The government said the vaccines most used in the U.S., made by Pfizer and Moderna
show no risk of the disorder after more than 320 million doses have been administered.
The CDC’s vaccine tracker is showing that more than 159 million Americans are fully vaccinated, equal to 48% of the overall population. Among adults 18-years-and-older, 58.9% are fully vaccinated, while 67.7% have received at least one shot.
But vaccination rates continue to vary widely from state to state and some have still inoculated less than 40% of their populations, as the following map illustrates.
Source: Johns Hopkins University
Outside of the U.S., Russia set yet another record for fatalities in a single day at 780 and counted 24,702 new cases, Reuters reported. Malaysia counted a record of 11,079 new cases in a day, the most since the start of the pandemic.
In France, more than 1 million people made vaccine appointments in less than a day, after the president cranked up pressure on everyone to get vaccinated to save summer vacation and the French economy, the AP reported. Emmanuel Macron mandated vaccines for healthcare workers by Sept. 15 and said French people would require COVID passes to go to restaurants, shopping malls or get on trains and planes. Around 41% of the French population has been fully vaccinated, though the pace of vaccination waned as summer vacations approached.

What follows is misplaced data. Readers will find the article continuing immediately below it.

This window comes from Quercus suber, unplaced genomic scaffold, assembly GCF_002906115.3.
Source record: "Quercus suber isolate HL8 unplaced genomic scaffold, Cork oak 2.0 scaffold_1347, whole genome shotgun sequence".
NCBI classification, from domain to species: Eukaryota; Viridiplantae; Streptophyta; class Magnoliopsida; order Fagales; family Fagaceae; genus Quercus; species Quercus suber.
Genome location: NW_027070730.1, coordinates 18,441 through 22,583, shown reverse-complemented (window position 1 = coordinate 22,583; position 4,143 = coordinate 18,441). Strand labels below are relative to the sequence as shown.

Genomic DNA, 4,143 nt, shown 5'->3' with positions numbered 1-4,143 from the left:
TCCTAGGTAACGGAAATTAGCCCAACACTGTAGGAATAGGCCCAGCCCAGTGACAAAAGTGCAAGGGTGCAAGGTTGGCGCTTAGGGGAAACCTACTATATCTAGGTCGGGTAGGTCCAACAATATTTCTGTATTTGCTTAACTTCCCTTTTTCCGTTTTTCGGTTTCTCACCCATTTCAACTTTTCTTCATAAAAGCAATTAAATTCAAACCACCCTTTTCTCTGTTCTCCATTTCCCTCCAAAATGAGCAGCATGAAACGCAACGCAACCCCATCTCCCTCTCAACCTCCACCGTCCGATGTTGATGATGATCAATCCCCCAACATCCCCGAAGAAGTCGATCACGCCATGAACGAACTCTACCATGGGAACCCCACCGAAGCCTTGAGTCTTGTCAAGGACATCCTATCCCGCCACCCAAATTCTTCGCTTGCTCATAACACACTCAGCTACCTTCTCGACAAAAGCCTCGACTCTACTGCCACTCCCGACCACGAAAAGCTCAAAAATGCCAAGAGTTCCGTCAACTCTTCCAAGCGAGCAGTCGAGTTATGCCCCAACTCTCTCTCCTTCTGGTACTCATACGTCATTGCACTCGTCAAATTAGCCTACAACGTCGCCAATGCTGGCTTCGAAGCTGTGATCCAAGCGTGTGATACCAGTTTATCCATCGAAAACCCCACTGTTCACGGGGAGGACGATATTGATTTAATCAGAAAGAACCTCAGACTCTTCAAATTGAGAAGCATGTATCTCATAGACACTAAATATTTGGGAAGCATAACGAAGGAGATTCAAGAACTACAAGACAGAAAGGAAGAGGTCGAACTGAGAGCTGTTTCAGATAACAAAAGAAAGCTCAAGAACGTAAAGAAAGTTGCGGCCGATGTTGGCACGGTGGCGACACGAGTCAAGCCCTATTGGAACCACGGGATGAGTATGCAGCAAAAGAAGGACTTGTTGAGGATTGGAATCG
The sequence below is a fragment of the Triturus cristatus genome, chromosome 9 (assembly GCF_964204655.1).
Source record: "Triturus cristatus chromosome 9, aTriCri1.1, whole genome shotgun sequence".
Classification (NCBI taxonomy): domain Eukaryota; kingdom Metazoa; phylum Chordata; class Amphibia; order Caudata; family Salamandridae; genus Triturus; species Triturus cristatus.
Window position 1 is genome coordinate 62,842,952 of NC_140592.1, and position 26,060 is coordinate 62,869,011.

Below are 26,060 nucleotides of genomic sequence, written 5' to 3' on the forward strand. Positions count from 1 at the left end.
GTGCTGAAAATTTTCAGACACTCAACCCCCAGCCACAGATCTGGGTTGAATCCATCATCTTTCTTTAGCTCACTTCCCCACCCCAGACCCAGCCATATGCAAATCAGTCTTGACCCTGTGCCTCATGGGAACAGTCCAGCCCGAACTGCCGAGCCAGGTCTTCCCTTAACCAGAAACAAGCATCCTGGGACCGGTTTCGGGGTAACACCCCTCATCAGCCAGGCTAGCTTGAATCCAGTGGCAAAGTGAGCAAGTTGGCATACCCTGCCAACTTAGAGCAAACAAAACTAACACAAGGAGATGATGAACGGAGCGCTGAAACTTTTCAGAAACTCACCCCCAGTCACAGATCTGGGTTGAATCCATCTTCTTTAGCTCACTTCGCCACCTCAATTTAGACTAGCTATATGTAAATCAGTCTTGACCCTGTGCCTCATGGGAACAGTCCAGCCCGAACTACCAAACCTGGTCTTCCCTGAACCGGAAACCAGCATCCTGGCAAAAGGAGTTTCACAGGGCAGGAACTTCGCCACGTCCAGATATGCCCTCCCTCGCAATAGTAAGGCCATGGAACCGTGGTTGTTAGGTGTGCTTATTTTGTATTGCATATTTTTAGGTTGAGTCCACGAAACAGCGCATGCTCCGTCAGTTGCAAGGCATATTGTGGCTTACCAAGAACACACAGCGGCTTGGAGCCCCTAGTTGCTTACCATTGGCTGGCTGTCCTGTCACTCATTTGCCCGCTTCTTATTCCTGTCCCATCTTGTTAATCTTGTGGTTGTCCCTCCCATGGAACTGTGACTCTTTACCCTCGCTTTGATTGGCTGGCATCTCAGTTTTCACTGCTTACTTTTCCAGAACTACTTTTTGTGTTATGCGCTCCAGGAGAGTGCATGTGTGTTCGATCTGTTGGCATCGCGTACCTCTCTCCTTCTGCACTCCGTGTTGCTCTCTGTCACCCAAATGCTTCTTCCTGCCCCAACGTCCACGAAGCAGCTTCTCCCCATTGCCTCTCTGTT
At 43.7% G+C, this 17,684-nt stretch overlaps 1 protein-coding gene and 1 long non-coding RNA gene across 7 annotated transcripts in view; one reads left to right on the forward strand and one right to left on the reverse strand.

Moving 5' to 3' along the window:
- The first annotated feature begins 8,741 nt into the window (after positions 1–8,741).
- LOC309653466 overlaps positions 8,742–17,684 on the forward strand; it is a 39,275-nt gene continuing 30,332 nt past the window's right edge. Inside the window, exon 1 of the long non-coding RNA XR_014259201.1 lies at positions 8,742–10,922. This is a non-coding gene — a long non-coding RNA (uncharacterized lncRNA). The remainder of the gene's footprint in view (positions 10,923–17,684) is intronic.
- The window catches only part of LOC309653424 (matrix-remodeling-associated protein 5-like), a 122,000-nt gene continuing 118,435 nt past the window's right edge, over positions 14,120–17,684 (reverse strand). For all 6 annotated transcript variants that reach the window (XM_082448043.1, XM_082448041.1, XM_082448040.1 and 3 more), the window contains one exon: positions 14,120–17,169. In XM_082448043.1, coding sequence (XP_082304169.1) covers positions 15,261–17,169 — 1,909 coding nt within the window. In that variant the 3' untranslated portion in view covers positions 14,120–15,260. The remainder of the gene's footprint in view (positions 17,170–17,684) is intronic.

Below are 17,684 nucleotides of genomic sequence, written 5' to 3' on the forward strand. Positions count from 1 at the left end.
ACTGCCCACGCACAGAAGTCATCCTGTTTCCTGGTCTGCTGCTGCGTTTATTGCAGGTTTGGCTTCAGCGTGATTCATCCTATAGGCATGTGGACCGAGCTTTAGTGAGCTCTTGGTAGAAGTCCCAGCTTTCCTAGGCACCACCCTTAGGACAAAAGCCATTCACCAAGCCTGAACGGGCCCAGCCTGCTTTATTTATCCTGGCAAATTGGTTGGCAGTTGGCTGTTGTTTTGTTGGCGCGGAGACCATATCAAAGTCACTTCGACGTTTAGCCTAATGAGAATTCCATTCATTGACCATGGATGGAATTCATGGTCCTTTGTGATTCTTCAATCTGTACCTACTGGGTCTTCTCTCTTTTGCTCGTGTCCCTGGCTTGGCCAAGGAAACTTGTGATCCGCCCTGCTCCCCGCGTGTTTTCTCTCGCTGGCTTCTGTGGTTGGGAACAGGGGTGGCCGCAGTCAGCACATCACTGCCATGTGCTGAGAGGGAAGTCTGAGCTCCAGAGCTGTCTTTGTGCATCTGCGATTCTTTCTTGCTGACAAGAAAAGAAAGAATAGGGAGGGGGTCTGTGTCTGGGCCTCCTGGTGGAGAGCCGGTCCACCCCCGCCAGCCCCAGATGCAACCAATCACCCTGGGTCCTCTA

German Chancellor Angela Merkel said her country would not follow France’s example, but would continue to encourage Germans to get their shots, the Guardian reported. Germany has fully vaccinated 42.6% of adults and 58.5% have received at least one dose.
A growing chorus of voices is calling on the U.K. government not to fully reopen on July 19 as the government plans to do, noting that the delta variant is still racing across the country. Danny Altmann, a professor of immunology at Imperial College, said the decision would push the nation into “uncharged territory” and greatly risk a spike in the number of Britons suffering from long COVID, where debilitating symptoms last for months, according to the Guardian.
The global tally for the coronavirus-borne illness climbed above 187.4 million on Tuesday, while the death toll climbed further above 4.03 million, according to data aggregated by Johns Hopkins University.
The U.S. leads the world with a total of 33.88 million cases and in deaths with 607,445.
India is closing in on the U.S. in cases at 30.87 million but is third in deaths at 408,764, while Brazil is second in deaths at 534,344 but is third in cases at 19.1 million.
Mexico has fourth-highest death toll at 235,058 but is 15th in cases with 2.6 million.
In Europe, Russia leads in deaths with 142,102 fatalities, while the U.K. has 128,697, making Russia the country with the fifth-highest death toll in the world and highest in Europe.
China, where the virus was first discovered late in 2019, has had 104,102 confirmed cases and 4,848 deaths, according to its official numbers, which are widely held to be massively underreported.